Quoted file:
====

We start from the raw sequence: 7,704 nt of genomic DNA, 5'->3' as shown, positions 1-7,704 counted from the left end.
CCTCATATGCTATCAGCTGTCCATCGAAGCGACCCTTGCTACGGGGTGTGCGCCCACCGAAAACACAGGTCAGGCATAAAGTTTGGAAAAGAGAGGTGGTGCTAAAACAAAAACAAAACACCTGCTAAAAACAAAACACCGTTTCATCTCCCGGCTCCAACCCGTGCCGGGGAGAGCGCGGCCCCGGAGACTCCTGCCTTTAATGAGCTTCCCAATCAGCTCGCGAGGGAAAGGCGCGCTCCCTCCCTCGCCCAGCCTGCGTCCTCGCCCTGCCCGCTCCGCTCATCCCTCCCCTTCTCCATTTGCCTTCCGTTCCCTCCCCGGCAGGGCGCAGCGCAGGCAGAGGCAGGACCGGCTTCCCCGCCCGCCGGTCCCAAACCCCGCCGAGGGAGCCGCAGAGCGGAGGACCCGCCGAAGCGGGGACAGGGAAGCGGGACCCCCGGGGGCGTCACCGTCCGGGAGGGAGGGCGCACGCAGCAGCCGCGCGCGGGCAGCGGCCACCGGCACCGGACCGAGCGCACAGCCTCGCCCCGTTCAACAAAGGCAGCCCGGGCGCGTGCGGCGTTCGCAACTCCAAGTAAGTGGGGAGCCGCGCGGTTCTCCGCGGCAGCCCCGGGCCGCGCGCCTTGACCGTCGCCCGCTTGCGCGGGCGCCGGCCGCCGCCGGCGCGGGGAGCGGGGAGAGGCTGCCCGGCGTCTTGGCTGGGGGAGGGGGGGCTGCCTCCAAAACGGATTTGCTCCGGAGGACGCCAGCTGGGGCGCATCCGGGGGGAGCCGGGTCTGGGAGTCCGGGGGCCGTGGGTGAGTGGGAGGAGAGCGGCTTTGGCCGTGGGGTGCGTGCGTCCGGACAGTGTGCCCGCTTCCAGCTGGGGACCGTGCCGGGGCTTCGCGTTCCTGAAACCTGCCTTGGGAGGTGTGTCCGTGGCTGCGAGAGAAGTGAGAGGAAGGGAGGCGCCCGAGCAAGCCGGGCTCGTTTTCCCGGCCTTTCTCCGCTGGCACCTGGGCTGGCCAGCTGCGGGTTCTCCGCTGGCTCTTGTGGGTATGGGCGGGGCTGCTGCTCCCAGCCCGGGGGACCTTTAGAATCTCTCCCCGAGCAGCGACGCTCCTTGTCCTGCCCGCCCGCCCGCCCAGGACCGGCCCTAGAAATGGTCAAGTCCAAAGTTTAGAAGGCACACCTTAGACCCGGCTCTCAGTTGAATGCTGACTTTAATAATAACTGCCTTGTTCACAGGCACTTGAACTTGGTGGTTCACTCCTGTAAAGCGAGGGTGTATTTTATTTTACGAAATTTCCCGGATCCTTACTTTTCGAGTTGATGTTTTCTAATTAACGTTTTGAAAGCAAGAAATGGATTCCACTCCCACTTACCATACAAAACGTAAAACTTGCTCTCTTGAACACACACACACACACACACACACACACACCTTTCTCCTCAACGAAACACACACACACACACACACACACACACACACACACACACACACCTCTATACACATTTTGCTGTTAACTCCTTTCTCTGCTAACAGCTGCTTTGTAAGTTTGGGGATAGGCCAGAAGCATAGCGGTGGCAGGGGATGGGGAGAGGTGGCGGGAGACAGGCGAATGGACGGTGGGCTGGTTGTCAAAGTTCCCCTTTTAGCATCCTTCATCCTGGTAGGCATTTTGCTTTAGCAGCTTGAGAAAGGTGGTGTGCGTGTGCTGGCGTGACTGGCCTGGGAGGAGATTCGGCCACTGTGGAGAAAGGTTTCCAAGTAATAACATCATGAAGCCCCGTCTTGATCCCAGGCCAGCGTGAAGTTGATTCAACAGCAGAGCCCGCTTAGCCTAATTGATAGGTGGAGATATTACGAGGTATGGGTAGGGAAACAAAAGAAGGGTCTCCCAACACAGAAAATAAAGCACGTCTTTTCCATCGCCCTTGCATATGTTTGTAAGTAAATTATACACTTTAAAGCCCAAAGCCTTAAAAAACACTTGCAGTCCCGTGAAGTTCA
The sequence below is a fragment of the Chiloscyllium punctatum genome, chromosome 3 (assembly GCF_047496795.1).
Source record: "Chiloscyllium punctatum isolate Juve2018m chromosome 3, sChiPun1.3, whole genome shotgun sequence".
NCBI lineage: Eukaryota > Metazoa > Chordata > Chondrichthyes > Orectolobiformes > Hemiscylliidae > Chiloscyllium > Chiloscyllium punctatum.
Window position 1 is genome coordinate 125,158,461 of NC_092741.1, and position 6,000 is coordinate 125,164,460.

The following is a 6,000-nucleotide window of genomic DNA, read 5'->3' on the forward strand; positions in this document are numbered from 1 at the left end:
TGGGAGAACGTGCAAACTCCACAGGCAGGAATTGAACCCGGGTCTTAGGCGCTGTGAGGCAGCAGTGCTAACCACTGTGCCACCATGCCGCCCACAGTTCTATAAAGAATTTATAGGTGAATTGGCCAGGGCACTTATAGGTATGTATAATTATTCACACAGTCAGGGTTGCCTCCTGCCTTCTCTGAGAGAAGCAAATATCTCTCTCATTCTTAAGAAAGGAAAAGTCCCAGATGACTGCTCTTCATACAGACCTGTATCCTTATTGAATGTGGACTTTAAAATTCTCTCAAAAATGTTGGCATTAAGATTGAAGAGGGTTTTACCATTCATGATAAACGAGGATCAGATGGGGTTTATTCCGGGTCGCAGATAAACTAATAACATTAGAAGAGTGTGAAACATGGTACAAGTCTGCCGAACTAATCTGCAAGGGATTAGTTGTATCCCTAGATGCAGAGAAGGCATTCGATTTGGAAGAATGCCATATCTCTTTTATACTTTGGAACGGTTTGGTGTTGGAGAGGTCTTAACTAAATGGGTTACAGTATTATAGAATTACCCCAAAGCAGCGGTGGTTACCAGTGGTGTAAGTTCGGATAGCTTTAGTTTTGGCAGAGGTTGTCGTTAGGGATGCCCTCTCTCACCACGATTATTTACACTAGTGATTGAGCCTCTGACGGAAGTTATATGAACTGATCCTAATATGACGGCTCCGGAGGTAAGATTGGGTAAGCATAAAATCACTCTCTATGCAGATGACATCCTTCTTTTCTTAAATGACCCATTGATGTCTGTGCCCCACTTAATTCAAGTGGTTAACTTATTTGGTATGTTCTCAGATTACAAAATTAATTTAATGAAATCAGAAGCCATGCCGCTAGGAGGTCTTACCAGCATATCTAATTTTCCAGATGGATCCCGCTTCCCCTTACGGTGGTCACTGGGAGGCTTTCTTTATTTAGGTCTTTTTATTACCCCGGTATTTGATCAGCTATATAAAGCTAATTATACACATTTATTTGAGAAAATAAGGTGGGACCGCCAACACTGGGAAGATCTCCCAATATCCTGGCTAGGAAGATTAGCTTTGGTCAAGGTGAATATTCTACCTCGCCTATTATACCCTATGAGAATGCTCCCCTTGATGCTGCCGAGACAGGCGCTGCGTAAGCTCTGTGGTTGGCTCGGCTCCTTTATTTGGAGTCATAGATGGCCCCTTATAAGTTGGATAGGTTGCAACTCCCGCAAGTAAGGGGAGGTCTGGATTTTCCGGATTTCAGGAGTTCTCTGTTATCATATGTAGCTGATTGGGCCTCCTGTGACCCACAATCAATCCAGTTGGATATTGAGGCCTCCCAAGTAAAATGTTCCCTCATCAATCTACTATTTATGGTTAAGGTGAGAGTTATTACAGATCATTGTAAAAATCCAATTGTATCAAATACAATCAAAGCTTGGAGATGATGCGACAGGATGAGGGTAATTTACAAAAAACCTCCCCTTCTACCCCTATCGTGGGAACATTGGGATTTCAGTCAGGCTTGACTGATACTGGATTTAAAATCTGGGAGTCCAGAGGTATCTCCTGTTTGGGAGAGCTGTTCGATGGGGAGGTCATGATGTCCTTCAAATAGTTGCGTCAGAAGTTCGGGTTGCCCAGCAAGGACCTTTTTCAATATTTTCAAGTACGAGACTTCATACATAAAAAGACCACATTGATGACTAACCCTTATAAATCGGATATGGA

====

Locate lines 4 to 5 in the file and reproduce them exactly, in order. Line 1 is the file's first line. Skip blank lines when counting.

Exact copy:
Source record: "Chiloscyllium punctatum isolate Juve2018m chromosome 3, sChiPun1.3, whole genome shotgun sequence".
NCBI lineage: Eukaryota > Metazoa > Chordata > Chondrichthyes > Orectolobiformes > Hemiscylliidae > Chiloscyllium > Chiloscyllium punctatum.